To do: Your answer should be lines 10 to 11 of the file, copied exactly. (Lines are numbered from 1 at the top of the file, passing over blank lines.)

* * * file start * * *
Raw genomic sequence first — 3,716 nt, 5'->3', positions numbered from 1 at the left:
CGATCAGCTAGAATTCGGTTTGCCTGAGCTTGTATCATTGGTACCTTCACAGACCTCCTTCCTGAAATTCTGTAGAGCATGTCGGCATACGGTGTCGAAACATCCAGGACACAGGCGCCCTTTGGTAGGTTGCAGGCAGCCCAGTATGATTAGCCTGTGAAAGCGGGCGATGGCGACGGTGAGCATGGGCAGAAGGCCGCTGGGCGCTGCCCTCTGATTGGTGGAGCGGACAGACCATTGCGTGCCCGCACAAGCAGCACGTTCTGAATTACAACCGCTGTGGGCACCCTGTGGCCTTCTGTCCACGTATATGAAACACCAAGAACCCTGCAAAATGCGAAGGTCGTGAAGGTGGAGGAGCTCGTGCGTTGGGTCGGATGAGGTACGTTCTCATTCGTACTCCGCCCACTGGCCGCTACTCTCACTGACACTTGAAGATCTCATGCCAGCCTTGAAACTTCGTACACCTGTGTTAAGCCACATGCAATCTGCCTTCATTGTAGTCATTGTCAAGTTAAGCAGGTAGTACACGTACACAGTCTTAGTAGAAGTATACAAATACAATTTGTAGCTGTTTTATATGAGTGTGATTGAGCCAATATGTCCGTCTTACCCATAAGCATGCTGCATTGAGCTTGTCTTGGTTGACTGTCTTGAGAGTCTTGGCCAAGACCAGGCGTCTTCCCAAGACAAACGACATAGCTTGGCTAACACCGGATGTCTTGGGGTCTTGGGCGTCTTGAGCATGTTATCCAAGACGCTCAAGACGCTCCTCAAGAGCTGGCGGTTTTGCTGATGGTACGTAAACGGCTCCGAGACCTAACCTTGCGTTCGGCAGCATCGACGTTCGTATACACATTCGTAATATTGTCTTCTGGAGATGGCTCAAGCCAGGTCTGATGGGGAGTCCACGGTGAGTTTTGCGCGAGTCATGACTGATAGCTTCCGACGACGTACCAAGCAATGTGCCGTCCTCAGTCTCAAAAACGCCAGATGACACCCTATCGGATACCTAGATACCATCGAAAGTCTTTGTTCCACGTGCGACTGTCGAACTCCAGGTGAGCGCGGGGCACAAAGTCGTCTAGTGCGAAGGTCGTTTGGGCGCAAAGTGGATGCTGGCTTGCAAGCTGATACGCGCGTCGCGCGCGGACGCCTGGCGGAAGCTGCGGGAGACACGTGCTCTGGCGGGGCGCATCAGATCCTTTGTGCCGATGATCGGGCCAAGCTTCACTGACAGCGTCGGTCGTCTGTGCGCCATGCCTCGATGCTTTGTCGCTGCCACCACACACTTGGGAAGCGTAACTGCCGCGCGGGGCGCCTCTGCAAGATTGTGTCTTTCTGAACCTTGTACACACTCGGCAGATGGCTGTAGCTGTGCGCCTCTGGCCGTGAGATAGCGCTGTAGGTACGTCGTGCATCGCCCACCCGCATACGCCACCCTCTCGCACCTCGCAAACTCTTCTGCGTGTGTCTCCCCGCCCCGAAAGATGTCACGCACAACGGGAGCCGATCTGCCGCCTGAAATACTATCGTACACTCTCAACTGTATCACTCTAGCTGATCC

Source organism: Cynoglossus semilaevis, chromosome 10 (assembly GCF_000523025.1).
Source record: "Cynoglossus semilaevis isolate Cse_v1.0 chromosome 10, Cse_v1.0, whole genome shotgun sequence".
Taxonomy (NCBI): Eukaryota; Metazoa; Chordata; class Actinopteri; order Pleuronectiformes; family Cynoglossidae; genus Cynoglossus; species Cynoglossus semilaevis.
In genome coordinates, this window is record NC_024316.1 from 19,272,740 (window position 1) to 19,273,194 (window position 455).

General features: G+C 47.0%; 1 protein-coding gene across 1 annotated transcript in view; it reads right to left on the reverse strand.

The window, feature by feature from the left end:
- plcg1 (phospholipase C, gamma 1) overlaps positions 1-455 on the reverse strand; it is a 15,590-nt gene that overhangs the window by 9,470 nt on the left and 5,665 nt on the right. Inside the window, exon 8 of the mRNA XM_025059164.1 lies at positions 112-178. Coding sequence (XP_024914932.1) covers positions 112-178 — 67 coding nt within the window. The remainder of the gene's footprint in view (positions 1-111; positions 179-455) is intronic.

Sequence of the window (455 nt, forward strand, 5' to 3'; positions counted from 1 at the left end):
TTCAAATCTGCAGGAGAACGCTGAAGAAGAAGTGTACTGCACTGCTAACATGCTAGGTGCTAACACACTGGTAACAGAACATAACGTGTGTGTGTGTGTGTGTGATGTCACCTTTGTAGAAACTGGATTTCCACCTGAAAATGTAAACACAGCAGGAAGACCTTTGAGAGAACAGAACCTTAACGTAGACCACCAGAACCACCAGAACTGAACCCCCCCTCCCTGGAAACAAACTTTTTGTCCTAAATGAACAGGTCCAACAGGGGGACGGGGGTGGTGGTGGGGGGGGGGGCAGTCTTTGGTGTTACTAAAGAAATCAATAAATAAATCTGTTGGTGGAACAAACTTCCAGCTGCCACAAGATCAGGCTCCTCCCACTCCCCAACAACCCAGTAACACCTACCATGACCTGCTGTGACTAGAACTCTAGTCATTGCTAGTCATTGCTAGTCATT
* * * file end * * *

Sequence of the window (455 nt, forward strand, 5' to 3'; positions counted from 1 at the left end):
TTCAAATCTGCAGGAGAACGCTGAAGAAGAAGTGTACTGCACTGCTAACATGCTAGGTGCTAACACACTGGTAACAGAACATAACGTGTGTGTGTGTGTGTGTGATGTCACCTTTGTAGAAACTGGATTTCCACCTGAAAATGTAAACACAGCAGGAAGACCTTTGAGAGAACAGAACCTTAACGTAGACCACCAGAACCACCAGAACTGAACCCCCCCTCCCTGGAAACAAACTTTTTGTCCTAAATGAACAGGTCCAACAGGGGGACGGGGGTGGTGGTGGGGGGGGGGGCAGTCTTTGGTGTTACTAAAGAAATCAATAAATAAATCTGTTGGTGGAACAAACTTCCAGCTGCCACAAGATCAGGCTCCTCCCACTCCCCAACAACCCAGTAACACCTACCATGACCTGCTGTGACTAGAACTCTAGTCATTGCTAGTCATTGCTAGTCATT